US Cellular customers in St. Louis and Chicago only have a few more months to find a new service provider before Sprint shuts down the network it acquired in May for $480 million.
Sprint Corp. (NYSE: S) reminded customers on Thursday that it would begin shutting down U.S. Cellular Corp. (NYSE: USM)'s network in the St. Louis metro area, including parts of Missouri and Illinois, on October 31. Chicago will be turned down on January 31.
Sprint acquired these portions of spectrum from the regional operator's two biggest markets in May and has been notifying its customers of the plans since June. There were about 585,000 customers affected by the sale. (See: Sprint to Buy Midwest U.S. Cellular Markets.)
Sprint is eager to put this 1,900 MHz PCS spectrum to work, refarming it for its LTE buildout. As such, those customers who don't sign up for Sprint or another operator's service before the sunset date will be left without wireless service and risk losing their current phone numbers.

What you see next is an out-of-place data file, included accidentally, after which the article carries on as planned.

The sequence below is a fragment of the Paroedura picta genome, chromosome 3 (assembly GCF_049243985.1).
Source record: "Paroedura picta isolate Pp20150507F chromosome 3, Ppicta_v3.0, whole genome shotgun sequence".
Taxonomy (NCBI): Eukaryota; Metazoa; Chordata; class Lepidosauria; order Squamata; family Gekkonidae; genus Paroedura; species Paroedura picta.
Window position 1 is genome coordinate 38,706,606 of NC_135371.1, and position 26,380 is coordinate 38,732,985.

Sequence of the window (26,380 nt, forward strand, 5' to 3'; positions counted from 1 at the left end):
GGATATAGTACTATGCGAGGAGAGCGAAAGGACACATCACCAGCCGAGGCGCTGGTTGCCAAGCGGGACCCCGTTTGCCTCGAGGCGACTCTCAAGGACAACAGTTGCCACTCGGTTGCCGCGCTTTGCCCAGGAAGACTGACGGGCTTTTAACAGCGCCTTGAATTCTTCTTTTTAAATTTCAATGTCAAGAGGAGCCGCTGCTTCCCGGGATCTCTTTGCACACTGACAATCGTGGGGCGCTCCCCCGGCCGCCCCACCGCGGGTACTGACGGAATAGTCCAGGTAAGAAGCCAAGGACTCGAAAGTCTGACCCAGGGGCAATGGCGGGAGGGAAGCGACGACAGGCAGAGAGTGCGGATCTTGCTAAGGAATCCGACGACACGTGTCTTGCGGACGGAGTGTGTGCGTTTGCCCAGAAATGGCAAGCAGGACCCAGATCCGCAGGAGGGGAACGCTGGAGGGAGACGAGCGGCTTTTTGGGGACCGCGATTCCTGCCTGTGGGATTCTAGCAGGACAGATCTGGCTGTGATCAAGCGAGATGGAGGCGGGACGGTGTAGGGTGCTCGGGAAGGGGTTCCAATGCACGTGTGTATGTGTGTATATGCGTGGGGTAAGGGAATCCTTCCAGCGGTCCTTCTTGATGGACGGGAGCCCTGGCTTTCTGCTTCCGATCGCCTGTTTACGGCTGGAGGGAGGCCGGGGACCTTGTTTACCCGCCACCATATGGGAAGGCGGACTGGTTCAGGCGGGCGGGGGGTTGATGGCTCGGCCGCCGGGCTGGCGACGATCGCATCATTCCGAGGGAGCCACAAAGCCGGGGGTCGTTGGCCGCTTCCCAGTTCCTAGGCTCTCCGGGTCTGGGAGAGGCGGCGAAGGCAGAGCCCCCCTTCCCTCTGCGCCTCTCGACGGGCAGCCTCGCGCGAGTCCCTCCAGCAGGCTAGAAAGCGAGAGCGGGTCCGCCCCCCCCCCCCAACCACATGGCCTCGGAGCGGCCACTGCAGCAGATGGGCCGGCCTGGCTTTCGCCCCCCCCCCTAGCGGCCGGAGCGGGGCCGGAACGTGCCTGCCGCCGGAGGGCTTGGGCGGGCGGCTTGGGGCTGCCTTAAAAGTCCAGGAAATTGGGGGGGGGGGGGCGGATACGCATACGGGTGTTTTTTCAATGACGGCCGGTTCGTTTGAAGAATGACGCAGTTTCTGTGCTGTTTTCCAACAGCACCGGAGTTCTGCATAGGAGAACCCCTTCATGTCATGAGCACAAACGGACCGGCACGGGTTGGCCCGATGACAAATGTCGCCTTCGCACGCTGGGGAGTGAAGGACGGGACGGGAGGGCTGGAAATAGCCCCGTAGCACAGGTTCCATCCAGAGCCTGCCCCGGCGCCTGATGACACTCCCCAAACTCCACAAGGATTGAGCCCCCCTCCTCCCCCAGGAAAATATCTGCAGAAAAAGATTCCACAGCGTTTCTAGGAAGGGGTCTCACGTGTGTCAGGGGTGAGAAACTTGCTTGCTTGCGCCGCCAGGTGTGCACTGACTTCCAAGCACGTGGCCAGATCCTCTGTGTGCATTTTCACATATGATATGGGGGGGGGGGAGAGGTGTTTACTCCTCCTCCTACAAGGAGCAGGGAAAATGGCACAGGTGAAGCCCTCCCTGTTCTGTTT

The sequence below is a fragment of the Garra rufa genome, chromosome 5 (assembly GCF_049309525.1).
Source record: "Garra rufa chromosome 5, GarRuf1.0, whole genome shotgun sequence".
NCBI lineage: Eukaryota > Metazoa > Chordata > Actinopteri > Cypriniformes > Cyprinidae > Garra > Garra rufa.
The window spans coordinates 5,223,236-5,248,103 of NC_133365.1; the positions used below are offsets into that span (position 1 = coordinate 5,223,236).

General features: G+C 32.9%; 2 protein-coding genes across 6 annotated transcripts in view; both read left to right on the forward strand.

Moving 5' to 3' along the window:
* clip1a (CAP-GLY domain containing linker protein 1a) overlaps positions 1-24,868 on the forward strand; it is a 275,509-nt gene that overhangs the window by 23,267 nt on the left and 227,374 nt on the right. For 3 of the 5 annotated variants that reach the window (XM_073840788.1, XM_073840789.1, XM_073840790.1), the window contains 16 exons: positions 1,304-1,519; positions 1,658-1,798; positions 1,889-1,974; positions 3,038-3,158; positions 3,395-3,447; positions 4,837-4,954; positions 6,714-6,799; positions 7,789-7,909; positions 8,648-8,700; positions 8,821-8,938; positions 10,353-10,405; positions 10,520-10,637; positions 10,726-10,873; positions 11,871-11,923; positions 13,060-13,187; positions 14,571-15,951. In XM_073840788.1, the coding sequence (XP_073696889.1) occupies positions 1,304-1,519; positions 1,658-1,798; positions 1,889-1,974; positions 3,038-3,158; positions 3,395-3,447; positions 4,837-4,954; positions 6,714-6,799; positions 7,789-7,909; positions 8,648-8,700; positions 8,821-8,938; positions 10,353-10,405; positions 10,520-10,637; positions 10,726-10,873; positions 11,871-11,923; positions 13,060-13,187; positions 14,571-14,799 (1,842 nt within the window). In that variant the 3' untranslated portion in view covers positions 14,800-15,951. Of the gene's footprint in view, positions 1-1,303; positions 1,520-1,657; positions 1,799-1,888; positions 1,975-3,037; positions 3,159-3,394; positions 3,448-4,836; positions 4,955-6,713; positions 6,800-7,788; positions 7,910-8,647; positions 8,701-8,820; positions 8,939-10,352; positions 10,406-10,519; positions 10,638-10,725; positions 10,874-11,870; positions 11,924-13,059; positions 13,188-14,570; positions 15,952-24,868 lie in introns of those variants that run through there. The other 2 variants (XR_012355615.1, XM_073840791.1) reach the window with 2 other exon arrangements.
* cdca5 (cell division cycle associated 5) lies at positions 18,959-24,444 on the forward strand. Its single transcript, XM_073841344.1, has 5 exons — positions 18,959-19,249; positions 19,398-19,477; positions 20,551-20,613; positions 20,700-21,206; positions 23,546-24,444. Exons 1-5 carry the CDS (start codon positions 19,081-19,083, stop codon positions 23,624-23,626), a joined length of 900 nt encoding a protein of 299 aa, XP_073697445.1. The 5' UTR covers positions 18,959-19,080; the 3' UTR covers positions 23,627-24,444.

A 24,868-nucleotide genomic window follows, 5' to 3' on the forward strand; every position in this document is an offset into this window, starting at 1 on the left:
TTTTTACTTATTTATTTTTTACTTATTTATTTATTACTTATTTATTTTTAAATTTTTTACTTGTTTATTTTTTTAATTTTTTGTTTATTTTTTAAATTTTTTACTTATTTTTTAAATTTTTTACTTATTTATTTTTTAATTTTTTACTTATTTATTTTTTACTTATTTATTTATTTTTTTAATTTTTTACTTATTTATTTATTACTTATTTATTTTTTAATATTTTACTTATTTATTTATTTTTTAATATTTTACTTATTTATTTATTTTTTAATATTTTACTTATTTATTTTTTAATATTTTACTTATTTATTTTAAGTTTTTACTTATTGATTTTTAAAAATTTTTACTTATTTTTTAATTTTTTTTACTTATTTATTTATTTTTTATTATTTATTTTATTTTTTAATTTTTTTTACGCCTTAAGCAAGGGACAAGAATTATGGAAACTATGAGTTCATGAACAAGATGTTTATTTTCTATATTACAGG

To woo the US Cellular stragglers, Sprint is promising exclusive device offers on its network or on subsidiary Boost Mobile, which would give them new phone at little to no cost, plus a $50 credit for their troubles. It set up a dedicated website just for them to ease the transition.
While US Cellular still operates in other markets where it, too, is working on deploying LTE, it's had a tough time competing against both bigger rivals and the prepaid value brands. The market dynamics in the US and the big operators' need for more spectrum make it a frequent candidate for future M&A deals. (See: Smaller US Operators to Become Spectrum Snacks?)
— Sarah Reedy, Senior Editor, Light Reading